14 of 31 curators flunk BCCI’s certification course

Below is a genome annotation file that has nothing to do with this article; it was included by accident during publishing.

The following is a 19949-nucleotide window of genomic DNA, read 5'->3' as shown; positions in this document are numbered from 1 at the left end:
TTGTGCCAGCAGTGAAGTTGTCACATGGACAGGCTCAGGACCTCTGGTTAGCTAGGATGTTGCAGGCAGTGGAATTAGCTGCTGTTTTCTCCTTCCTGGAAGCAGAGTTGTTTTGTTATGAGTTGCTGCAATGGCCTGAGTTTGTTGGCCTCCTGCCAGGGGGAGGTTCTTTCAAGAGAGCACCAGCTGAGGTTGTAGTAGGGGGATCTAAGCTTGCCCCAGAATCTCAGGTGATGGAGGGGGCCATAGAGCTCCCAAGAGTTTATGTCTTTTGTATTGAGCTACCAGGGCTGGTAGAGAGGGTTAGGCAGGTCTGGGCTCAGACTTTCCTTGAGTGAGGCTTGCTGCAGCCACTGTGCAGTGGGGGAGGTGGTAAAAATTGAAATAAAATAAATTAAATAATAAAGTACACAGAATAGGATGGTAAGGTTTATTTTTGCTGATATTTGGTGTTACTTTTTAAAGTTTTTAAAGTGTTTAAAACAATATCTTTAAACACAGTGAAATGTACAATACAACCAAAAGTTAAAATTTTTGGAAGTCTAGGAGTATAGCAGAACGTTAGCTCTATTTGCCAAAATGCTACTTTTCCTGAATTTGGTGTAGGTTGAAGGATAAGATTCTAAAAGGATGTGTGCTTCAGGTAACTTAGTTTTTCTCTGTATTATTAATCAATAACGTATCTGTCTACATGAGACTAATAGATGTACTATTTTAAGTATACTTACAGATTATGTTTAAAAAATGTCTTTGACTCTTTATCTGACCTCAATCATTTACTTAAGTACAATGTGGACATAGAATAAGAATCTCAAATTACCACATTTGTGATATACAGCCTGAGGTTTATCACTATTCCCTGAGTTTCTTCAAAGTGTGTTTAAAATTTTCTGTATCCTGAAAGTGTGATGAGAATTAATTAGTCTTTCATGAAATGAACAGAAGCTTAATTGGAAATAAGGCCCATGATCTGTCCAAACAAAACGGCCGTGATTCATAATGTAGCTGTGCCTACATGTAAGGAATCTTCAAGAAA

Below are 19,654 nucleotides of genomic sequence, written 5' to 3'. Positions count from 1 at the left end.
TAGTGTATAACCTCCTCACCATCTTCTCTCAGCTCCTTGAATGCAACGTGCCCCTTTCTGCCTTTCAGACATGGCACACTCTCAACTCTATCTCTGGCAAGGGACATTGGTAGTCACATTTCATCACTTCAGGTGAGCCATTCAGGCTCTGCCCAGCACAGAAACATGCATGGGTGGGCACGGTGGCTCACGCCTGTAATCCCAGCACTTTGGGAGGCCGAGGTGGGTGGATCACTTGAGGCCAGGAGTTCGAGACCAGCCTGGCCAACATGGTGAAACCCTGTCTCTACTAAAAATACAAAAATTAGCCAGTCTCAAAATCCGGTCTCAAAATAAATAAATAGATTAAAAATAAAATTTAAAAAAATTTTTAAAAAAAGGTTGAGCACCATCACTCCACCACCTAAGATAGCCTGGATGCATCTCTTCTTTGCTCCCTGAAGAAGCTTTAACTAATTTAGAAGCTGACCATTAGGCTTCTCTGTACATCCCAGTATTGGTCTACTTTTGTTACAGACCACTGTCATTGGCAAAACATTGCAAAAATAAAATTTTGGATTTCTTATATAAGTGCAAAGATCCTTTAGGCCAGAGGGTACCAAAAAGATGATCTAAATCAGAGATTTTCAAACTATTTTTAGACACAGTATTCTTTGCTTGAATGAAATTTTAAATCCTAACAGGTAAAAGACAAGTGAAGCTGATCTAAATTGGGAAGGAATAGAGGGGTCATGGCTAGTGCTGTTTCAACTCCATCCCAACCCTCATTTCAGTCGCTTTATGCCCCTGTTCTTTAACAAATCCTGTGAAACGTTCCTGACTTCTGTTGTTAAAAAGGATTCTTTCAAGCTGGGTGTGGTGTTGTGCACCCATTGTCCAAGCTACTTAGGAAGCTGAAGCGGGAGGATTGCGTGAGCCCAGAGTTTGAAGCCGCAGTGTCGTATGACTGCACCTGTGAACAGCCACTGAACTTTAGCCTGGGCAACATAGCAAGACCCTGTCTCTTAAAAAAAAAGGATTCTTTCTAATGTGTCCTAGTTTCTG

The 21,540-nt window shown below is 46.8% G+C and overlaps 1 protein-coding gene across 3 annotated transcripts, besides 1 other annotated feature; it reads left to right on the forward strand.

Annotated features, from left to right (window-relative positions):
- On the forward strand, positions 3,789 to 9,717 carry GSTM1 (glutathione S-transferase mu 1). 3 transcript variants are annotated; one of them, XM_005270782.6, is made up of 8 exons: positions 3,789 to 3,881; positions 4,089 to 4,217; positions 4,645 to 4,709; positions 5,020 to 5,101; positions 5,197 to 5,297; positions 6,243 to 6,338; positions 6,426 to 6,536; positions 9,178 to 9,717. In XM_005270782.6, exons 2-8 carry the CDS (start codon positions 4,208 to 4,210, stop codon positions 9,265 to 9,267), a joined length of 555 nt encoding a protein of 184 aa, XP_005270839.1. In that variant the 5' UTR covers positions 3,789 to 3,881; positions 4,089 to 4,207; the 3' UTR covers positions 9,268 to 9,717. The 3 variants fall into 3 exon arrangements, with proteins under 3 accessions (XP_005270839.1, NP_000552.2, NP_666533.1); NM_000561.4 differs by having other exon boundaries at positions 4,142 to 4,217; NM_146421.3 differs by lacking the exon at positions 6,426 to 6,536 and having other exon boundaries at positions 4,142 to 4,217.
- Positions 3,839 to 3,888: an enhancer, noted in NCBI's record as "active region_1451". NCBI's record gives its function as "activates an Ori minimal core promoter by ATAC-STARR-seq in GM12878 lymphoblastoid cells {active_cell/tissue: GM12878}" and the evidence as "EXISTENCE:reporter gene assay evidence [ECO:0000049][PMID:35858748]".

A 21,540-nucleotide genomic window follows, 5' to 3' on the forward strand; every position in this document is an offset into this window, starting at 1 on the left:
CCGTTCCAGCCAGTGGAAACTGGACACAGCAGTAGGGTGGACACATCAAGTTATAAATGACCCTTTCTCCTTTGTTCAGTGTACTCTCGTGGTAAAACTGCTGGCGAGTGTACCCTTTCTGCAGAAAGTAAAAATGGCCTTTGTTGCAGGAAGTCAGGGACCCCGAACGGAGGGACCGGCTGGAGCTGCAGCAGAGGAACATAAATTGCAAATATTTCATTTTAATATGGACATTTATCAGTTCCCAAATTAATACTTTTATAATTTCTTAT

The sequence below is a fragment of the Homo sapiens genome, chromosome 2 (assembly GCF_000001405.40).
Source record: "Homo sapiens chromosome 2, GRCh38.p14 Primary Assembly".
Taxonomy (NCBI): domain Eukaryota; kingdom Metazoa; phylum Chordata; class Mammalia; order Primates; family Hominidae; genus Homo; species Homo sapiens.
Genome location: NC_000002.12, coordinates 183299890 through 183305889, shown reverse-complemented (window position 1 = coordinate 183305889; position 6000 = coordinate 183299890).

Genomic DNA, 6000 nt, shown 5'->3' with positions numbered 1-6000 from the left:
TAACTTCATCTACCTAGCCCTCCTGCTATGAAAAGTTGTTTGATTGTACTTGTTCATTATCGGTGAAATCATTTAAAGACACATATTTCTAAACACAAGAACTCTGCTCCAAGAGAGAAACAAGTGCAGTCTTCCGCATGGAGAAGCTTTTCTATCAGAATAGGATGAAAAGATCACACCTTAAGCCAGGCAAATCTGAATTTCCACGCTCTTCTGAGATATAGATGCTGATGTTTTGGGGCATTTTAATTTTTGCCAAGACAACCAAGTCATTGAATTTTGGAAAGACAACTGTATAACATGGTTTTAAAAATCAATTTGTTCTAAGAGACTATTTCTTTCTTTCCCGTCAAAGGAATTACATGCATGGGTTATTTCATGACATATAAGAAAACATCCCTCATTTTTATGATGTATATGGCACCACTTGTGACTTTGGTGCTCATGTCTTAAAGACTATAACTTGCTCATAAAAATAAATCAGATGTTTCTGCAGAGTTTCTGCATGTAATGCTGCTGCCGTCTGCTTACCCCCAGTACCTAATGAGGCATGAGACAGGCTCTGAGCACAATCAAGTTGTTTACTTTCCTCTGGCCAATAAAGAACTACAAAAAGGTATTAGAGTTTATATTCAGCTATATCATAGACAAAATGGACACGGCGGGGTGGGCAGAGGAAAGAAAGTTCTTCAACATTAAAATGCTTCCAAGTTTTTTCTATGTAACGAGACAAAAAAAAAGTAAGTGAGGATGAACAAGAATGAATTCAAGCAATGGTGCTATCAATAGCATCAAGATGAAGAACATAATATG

first_imgThe end result of the Board of Control for Cricket in India’s (BCCI) path-breaking curators’ certification course must have shattered it as 14 out of 31 participants flunked the test.The examination was held in theory and practical segments, and seven of the 14 curators failed in both papers.It dealt a shattering blow to the BCCI officials’ sincere efforts to impart scientific training to them so that they could improve the condition of pitches across the country.A minimum of 60 per cent marks each were required in theory and practical to clear the two papers.Those who failed in only one paper – either theory or practical -would be allowed to take the compartmental paper while there is likely to be a refresher course for those who have passed.Jaipur-based Taposh Chatterjee of Rajasthan Cricket Association topped with 88 per cent marks. He secured 132/150 marks -66/75 in theory and 66/75 in practical/viva.According to sources, former Jammu and Kashmir Ranji Trophy player Ishtiyaq Ahmad Khan was second with 124/150 marks, Sunil Chauhan (123/150) of Himachal Pradesh was third, Samandar Singh Chouhan (121/150) of Madhya Pradesh fourth and Chhattisgharh’s Shamim Mirza (120/150) fifth. Perhaps due to embarrassment, the BCCI hasn’t still announced the results.No BCCI official was available to comment on why so many curators failed at the two-day examination held at the end of the three-week certification course, spread over 75 sessions at the Punjab Cricket Association Stadium in Mohali from July 9 to 29.However, a top official who conducted the course said that the inexperience of the participants was a major reason for the larger number of failed ‘students’. “The questions asked in the examination were not very difficult.Some of the answers were there in the curators’ manual, which the BCCI published and contained all the modern methods of pitch preparation.”We had also suggested the participants some relevant books published in Australia and South Africa, besides internet,” the official told Mail Today. “You would not like to go to a doctor who has just completed his MBBS; you would always prefer a doctor who has established himself. Same thing happened with this course. A lot inexperienced people came for the course,” he explained.”The BCCI, however, had no control over who the state associations sent for the course. Each association was asked to nominate one curator who has been associated with pitch preparation for some time. But curatorship is a never-ending process; you learn as you go on.” Chatterjee, who is also on the BCCI’s ground and pitches committee, said that his keenness to learn fetched rich dividend.”I’m working as a curator for about seven years, after having tried my hand at coaching. I wanted to improve, so I tried everything. I attended seminars and tried experimentation etc.,” Chatterjee told Mail Today.advertisementlast_img

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